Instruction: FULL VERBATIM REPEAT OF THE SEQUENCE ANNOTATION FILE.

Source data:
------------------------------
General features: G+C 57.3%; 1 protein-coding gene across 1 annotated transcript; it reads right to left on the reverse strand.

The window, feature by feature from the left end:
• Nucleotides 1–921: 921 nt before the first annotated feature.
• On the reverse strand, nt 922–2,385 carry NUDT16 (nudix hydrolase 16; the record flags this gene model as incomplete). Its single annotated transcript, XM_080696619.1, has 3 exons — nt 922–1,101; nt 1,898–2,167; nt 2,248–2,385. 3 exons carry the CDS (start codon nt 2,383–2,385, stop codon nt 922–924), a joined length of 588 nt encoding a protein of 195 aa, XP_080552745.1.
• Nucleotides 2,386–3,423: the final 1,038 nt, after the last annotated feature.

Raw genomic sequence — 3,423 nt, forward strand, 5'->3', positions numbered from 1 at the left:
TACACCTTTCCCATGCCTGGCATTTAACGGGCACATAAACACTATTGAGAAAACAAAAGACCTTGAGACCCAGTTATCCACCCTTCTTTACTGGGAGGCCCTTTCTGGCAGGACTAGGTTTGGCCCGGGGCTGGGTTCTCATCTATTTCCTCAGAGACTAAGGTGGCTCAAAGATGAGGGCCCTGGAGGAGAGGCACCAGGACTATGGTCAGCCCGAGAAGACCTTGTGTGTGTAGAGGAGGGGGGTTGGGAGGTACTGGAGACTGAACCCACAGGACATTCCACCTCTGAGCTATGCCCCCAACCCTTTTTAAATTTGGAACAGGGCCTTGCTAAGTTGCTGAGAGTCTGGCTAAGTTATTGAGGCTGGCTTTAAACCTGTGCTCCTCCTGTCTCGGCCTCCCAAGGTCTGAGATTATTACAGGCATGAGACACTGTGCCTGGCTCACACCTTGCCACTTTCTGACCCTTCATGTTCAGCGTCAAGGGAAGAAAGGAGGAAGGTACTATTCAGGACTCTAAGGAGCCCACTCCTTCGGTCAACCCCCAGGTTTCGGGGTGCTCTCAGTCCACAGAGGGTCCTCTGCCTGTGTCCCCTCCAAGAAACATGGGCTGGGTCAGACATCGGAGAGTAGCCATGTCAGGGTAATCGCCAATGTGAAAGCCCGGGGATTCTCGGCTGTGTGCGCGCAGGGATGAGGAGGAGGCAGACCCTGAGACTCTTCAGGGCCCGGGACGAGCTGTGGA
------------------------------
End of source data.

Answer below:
General features: G+C 57.3%; 1 protein-coding gene across 1 annotated transcript; it reads right to left on the reverse strand.

The window, feature by feature from the left end:
• Nucleotides 1–921: 921 nt before the first annotated feature.
• On the reverse strand, nt 922–2,385 carry NUDT16 (nudix hydrolase 16; the record flags this gene model as incomplete). Its single annotated transcript, XM_080696619.1, has 3 exons — nt 922–1,101; nt 1,898–2,167; nt 2,248–2,385. 3 exons carry the CDS (start codon nt 2,383–2,385, stop codon nt 922–924), a joined length of 588 nt encoding a protein of 195 aa, XP_080552745.1.
• Nucleotides 2,386–3,423: the final 1,038 nt, after the last annotated feature.

Raw genomic sequence — 3,423 nt, forward strand, 5'->3', positions numbered from 1 at the left:
TACACCTTTCCCATGCCTGGCATTTAACGGGCACATAAACACTATTGAGAAAACAAAAGACCTTGAGACCCAGTTATCCACCCTTCTTTACTGGGAGGCCCTTTCTGGCAGGACTAGGTTTGGCCCGGGGCTGGGTTCTCATCTATTTCCTCAGAGACTAAGGTGGCTCAAAGATGAGGGCCCTGGAGGAGAGGCACCAGGACTATGGTCAGCCCGAGAAGACCTTGTGTGTGTAGAGGAGGGGGGTTGGGAGGTACTGGAGACTGAACCCACAGGACATTCCACCTCTGAGCTATGCCCCCAACCCTTTTTAAATTTGGAACAGGGCCTTGCTAAGTTGCTGAGAGTCTGGCTAAGTTATTGAGGCTGGCTTTAAACCTGTGCTCCTCCTGTCTCGGCCTCCCAAGGTCTGAGATTATTACAGGCATGAGACACTGTGCCTGGCTCACACCTTGCCACTTTCTGACCCTTCATGTTCAGCGTCAAGGGAAGAAAGGAGGAAGGTACTATTCAGGACTCTAAGGAGCCCACTCCTTCGGTCAACCCCCAGGTTTCGGGGTGCTCTCAGTCCACAGAGGGTCCTCTGCCTGTGTCCCCTCCAAGAAACATGGGCTGGGTCAGACATCGGAGAGTAGCCATGTCAGGGTAATCGCCAATGTGAAAGCCCGGGGATTCTCGGCTGTGTGCGCGCAGGGATGAGGAGGAGGCAGACCCTGAGACTCTTCAGGGCCCGGGACGAGCTGTGGA